RELEASE OF NEW ESTIMATE SHOWS NEED FOR A NATIONAL AIDS STRATEGY
WASHINGTON, Aug. 2 /PRNewswire-USNewswire/ -- The federal Centers for Disease Control and Prevention's (CDC) long anticipated revised estimate of annual new cases of HIV infections was revealed today in a paper published in the Aug. 6, 2008 issue of the Journal of the American Medical Association (JAMA). The revised estimated number of new infections suggests that the HIV epidemic here in the United States is more severe than current statistics portray. The revised estimate of 56,300 new HIV infections in 2006 replaces the current, widely reported estimate of 40,000 annual new infections, which has been used for a number of years. The JAMA article does not make clear to what degree the higher estimate is the result of an actual increase in new annual infections or improved reporting technology. Regardless, the estimated number of new HIV infections remains high, and is higher than what America has been led to believe. After 27 years, the United States lacks a coherent strategy for combating the HIV/AIDS epidemic, reflected in this disturbing increase in the estimate of HIV incidence.
"The revised CDC figure represents an unacceptable level of new HIV infections for a preventable disease. The revised estimate underlines the need for a National AIDS Strategy with measurable outcomes, reliance on evidence-based programs, and sufficient funding," said Joseph Interrante, CEO, Nashville CARES in Nashville, TN and Chair of AIDS Action Council's Board of Directors. "Stopping the spread of HIV and treating all people living with HIV must be a high priority for our leaders and the American public," Interrante added.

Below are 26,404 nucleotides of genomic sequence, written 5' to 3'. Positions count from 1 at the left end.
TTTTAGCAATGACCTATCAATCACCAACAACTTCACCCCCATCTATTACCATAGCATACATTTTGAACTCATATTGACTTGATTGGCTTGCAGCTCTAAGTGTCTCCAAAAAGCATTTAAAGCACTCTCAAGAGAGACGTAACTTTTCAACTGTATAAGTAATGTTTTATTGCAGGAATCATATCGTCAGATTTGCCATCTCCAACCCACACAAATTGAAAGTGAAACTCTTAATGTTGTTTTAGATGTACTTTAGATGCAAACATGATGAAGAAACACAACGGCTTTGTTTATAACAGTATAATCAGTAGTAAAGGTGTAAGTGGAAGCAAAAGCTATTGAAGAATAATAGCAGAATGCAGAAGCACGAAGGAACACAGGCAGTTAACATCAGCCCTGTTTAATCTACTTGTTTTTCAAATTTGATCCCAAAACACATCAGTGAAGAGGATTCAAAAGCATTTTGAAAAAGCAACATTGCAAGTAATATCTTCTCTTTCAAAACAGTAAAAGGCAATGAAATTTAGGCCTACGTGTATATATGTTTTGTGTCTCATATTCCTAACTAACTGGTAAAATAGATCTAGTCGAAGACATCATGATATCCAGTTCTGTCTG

The higher estimate of annual new HIV infections does not mean that HIV
prevention does not work. What is failing is national leadership to fund
and support sound, scientifically effective HIV prevention programs.
Federal funding for domestic HIV prevention has not kept pace with the
epidemic, especially given the crisis of HIV/AIDS in communities of color,
particularly in African American and Hispanic communities and the high
impact of HIV on gay men and men who have sex with men. Adjusted for
inflation, federal funding for HIV prevention has decreased since 2001.
Federal law blocks federal funding for syringe exchange programs, which the
scientific literature has demonstrated clearly as an effective HIV
prevention tool. Support for comprehensive sex education that helps keep
young people healthy is neglected while the current administration supports
pouring millions of dollars into abstinence-only programs that have been
proven to be ineffective. "This is not just another set of statistics.
There are people behind these numbers. People are becoming infected with a
disease that is preventable. We know how to prevent HIV, but we have been
fighting this epidemic with one hand tied behind our back, reflecting a
disturbing dismissal of HIV prevention as a public health priority," said
Ronald Johnson, Deputy Director, AIDS Action Council. "The new, higher
estimate is yet one more wake-up call to our national leaders that they
need to do more, starting with developing and implementing a real national
AIDS strategy," Johnson noted.
http://www.AIDSaction.org Editor's note 1: Nationally recognized HIV/AIDS experts Ronald Johnson (quoted in this release) and Rebecca Haag, Executive Director, AIDS Action, are available for interviews. Ronald is in Mexico City (at the International AIDS Conference), and Rebecca is stateside.
Contact: Diego Sanchez, AIDS Action, 617.835.1455 firstname.lastname@example.org
|SOURCE AIDS Action|
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